WASHINGTON -- The relationship between House Speaker John Boehner (R-Ohio) and President Barack Obama has been "frosty" over the past two weeks, the speaker said on Sunday, despite their past work together on decreasing the deficit.
"The president and I have a pretty good relationship," he said on ABC's "This Week." "It's been a little frosty over the last two weeks. But we've got a pretty good relationship. And I've told the president, and I'm the most straight-up transparent person in this town, that I would never mislead him, that my word is my bond."
"Doesn't mean that we always agree," he added.
Boehner and the president worked together this summer on a grand compromise to cut the deficit, which would have included major spending cuts and some revenue increases. Those talks broke down, and now a congressional "super committee" is working on a plan that will likely make only a fraction of those cuts.
Boehner has said repeatedly that failing to come to an agreement with the president is one of his biggest regrets, a statement he repeated on "This Week." He said he does not think it would be easy for the two to come together again for a major deal on the deficit, saying, "It's hard to put Humpty Dumpty back together again."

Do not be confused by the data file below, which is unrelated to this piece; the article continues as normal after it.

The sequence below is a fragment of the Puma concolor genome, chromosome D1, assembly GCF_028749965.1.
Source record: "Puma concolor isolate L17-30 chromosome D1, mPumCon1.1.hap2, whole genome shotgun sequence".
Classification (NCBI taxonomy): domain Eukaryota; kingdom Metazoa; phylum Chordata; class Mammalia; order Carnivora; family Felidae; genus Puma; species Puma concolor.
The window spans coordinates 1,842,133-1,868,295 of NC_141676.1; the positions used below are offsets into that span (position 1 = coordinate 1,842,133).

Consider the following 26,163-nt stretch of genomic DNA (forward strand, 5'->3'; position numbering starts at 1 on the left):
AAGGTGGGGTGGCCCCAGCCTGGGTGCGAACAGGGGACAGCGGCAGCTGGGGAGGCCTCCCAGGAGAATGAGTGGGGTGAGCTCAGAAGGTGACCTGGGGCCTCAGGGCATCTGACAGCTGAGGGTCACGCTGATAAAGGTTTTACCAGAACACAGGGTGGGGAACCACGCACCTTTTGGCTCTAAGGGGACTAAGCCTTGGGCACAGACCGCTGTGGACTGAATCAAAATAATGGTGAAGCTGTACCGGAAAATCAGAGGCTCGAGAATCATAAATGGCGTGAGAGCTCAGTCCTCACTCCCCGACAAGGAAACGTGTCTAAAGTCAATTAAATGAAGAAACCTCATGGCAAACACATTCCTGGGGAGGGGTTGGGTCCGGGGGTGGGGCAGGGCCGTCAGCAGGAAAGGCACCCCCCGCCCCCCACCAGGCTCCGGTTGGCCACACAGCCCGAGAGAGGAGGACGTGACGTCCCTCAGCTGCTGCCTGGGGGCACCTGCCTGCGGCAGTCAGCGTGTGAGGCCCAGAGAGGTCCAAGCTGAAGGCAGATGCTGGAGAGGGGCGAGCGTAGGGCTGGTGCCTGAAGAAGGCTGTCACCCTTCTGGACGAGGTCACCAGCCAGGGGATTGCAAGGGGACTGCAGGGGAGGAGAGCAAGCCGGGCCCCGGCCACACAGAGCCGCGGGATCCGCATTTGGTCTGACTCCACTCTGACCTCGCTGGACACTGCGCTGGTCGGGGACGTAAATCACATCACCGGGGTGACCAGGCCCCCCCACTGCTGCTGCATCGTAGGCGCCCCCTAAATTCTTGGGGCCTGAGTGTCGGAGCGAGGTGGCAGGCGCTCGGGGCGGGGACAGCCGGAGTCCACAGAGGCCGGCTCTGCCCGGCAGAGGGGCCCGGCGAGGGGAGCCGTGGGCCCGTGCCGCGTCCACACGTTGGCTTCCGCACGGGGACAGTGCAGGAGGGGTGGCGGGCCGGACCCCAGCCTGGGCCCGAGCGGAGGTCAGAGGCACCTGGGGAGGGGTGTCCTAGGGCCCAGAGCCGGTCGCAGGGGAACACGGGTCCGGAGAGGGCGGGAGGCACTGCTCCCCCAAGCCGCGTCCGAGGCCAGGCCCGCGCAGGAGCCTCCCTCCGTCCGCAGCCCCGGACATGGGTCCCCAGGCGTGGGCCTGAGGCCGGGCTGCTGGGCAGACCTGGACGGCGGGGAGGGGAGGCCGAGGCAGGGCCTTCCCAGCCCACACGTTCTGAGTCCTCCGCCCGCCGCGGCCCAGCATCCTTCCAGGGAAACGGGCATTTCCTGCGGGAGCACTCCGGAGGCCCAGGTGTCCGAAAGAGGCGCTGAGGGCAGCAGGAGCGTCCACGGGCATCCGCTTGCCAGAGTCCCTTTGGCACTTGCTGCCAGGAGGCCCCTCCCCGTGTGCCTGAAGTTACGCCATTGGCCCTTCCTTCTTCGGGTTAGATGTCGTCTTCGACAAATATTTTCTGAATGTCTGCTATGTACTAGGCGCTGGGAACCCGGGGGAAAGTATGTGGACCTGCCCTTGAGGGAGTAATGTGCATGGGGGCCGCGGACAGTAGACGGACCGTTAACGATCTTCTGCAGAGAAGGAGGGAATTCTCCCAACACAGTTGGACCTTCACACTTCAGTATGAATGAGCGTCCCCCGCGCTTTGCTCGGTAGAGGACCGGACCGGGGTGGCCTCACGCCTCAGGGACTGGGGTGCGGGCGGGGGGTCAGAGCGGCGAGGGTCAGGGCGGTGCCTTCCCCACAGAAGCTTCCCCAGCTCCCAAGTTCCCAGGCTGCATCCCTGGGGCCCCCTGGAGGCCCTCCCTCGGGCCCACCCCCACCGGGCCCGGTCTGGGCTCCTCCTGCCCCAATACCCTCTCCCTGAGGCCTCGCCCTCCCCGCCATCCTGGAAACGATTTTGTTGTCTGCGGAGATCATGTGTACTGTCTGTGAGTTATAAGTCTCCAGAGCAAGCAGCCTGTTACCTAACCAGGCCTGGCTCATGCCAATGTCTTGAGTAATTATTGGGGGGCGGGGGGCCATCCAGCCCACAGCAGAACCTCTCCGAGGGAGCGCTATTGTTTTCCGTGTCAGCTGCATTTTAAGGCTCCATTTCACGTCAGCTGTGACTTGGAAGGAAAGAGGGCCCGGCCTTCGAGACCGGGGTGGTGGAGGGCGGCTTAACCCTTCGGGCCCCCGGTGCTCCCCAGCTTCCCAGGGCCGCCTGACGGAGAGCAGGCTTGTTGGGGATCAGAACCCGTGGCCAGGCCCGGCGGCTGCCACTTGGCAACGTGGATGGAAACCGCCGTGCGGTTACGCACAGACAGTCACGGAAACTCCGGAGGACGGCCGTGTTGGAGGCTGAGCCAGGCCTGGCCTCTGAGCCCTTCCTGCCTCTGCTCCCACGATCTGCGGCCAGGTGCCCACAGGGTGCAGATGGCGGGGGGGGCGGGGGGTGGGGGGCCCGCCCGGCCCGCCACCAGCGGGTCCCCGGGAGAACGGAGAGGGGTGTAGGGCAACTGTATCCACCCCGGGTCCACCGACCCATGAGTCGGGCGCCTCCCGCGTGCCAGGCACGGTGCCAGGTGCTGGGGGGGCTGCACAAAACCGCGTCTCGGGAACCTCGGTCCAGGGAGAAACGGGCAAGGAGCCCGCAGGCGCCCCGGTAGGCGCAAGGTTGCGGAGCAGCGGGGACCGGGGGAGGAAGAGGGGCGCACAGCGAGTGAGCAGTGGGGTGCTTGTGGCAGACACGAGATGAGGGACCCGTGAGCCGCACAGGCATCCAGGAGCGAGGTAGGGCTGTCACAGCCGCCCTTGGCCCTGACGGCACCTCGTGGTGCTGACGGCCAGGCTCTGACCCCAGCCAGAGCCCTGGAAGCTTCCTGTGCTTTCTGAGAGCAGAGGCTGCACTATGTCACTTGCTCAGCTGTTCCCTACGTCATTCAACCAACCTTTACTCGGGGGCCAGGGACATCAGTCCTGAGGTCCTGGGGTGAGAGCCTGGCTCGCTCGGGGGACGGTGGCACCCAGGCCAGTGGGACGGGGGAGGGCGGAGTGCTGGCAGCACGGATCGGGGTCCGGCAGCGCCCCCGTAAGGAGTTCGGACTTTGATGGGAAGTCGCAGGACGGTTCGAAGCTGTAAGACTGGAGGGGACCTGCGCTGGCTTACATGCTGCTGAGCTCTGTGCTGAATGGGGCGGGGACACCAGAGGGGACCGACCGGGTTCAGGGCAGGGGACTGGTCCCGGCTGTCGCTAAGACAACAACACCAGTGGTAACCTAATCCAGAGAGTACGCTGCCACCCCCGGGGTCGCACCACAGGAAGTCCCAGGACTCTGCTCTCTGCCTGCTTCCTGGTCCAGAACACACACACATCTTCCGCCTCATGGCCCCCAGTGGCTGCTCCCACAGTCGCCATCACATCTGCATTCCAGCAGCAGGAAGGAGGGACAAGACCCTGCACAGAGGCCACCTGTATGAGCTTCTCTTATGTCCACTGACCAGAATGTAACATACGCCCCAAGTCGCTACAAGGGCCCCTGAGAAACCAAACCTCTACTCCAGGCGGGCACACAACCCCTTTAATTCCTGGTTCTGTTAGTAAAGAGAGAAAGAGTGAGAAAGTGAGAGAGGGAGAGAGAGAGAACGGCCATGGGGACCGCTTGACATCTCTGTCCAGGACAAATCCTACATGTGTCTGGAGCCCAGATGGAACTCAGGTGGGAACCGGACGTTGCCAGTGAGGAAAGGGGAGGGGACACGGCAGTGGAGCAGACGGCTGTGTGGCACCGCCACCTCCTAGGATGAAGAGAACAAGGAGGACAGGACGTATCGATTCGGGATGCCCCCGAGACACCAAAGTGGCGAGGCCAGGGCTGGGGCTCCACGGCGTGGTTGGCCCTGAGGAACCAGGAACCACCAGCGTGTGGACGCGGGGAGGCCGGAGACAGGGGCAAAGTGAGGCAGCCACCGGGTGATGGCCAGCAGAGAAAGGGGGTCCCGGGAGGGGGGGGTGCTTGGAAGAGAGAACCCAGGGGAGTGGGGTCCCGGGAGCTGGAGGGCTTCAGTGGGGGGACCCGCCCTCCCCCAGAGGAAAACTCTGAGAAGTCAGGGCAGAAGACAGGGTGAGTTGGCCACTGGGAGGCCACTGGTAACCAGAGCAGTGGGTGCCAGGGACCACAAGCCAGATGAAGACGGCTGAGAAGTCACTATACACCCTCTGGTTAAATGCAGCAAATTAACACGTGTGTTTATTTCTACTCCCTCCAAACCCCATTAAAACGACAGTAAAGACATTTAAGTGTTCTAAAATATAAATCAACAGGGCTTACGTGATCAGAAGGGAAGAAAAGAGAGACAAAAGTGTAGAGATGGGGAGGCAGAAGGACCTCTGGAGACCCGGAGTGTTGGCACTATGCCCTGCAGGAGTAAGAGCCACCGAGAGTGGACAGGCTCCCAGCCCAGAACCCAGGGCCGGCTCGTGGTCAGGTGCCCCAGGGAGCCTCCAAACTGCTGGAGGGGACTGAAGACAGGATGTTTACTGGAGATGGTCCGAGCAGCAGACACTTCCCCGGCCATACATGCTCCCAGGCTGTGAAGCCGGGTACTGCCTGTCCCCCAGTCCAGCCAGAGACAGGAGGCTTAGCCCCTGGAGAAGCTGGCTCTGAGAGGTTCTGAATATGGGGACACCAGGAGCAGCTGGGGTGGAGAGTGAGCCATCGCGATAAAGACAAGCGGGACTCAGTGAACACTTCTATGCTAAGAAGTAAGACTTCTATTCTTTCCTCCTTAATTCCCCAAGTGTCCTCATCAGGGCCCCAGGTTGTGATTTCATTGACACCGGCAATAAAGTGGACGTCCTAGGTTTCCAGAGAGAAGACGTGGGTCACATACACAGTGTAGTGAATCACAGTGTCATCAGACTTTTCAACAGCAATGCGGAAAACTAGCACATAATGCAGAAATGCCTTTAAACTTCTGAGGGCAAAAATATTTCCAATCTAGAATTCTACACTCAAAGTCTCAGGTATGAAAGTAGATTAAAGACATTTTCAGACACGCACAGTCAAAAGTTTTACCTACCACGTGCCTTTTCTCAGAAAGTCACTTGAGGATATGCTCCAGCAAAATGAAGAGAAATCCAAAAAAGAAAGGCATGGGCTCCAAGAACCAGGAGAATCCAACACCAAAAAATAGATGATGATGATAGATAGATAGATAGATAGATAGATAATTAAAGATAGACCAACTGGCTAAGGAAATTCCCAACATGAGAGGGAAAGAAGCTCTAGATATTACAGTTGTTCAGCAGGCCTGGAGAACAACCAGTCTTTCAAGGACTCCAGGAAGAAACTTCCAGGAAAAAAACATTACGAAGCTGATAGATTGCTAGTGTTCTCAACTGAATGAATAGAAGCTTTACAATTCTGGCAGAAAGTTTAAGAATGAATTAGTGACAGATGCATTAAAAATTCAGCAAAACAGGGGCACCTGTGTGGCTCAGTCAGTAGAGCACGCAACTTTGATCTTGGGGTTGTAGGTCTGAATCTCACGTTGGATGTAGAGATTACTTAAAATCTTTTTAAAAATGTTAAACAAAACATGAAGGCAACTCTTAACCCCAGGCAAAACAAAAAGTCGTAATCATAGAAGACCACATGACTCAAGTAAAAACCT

"I really thought the president and I could come to an agreement," he said. "I thought that for the good of the country he and I could have solved this problem."
Still, the speaker said he strongly supports the effort by the super committee to cut at least $1.2 trillion from the deficit, which he said "has to work." The group -- 12 members representing each party and chamber -- has been tasked with finding sufficient cuts by a Nov. 23 deadline, but remains gridlocked.
He said reports of the joint committee's lack of progress do not necessarily mean it will fail.
"I wouldn't describe it as an impasse," he said. "This is hard. If it was easy, the president and I could have solved it. If it was easy, congresses over the last 20 years would have solved it."
Despite his support for compromise, Boehner doubled down on his criticism of Obama's "class warfare" message, saying the prospects for a deal are harmed by the president's call for additional taxes on the wealthy.
"We are not going to engage in class warfare," he said. "The president's out there doing it every day, and I frankly think it's unfortunate."